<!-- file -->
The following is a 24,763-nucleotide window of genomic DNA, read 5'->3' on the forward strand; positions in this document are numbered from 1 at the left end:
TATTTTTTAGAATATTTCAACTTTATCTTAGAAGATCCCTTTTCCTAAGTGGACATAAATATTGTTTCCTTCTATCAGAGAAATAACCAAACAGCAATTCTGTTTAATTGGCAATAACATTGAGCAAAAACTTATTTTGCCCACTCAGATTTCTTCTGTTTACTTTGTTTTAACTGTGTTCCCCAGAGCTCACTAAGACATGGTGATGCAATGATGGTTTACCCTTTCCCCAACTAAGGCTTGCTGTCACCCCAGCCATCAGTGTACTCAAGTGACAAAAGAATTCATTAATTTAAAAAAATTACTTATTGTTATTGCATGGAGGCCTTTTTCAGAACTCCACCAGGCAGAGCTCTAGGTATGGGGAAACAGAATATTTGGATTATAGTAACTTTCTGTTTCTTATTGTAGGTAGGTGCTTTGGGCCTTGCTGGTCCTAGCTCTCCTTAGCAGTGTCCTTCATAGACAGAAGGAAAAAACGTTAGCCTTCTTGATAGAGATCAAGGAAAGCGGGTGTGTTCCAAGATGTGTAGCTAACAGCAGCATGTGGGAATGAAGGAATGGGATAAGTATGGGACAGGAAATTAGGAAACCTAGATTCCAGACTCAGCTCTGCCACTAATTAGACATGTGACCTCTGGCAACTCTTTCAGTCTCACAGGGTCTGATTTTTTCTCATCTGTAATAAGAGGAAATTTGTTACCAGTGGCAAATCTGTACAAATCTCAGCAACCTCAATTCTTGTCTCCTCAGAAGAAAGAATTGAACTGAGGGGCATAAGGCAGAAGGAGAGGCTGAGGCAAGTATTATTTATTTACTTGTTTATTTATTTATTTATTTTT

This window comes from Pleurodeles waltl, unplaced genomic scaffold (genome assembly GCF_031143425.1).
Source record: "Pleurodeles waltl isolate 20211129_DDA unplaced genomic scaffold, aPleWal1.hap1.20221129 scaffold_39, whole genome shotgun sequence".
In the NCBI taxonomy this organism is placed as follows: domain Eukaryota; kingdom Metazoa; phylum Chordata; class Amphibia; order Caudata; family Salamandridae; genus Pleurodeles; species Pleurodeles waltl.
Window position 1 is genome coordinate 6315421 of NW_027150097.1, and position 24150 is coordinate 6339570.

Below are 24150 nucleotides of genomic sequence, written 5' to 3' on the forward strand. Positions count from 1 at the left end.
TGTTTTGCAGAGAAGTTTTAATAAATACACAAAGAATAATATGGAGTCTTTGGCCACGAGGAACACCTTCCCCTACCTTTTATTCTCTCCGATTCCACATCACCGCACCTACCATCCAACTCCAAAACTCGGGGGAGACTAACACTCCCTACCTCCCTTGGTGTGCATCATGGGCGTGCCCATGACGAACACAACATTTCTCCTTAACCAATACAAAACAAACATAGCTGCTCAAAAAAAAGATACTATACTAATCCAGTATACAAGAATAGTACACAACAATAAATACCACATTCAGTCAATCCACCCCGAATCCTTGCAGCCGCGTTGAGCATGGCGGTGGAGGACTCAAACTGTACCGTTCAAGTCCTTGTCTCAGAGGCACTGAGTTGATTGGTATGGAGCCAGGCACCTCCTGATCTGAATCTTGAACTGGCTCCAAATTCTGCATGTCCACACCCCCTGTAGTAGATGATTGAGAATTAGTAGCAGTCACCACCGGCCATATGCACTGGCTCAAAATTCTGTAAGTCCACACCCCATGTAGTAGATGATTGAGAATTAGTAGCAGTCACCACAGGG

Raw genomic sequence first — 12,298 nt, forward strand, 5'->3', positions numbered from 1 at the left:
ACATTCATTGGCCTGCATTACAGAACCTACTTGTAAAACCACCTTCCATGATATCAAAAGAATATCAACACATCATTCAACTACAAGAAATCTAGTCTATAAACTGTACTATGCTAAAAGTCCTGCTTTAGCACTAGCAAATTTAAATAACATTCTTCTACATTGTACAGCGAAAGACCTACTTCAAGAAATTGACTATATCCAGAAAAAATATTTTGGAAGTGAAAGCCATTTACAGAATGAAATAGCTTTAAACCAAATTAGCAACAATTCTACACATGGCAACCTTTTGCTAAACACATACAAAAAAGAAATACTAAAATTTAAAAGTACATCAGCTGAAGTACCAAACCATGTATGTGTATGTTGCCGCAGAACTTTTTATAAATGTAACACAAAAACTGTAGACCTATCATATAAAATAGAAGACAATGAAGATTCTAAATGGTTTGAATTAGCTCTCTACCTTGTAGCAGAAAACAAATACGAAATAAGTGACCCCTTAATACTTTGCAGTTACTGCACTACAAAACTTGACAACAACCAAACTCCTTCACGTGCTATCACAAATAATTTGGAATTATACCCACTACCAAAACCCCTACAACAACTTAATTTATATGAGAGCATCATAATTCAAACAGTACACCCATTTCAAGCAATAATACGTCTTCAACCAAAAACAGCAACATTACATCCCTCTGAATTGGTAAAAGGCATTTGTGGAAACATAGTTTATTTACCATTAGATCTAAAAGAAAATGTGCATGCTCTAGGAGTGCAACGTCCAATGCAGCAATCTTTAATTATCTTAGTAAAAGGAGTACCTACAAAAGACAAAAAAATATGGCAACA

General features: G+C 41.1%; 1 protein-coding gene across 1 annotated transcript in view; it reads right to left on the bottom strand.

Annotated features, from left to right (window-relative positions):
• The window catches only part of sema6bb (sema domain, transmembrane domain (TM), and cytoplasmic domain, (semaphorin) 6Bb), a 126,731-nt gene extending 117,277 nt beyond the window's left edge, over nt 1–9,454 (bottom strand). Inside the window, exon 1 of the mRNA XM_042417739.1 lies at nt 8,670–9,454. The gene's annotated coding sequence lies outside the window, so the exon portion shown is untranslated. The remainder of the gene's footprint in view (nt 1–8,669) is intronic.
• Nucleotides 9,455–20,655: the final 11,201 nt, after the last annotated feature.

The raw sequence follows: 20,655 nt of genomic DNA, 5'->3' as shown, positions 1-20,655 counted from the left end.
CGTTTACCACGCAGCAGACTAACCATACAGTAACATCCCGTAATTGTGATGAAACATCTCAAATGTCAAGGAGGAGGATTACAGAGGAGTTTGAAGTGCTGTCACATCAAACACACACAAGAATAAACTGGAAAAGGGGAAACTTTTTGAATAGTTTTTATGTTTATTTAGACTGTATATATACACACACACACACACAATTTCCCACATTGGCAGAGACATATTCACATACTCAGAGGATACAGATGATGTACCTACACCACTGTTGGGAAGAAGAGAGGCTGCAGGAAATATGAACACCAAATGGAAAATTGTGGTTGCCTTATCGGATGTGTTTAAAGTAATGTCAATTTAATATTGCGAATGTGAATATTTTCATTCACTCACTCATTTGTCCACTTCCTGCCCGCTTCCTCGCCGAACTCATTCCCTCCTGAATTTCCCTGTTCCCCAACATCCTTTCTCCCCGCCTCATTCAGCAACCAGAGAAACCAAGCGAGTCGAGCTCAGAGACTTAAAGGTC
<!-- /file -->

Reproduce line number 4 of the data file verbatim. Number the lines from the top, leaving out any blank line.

Source record: "Pleurodeles waltl isolate 20211129_DDA unplaced genomic scaffold, aPleWal1.hap1.20221129 scaffold_39, whole genome shotgun sequence".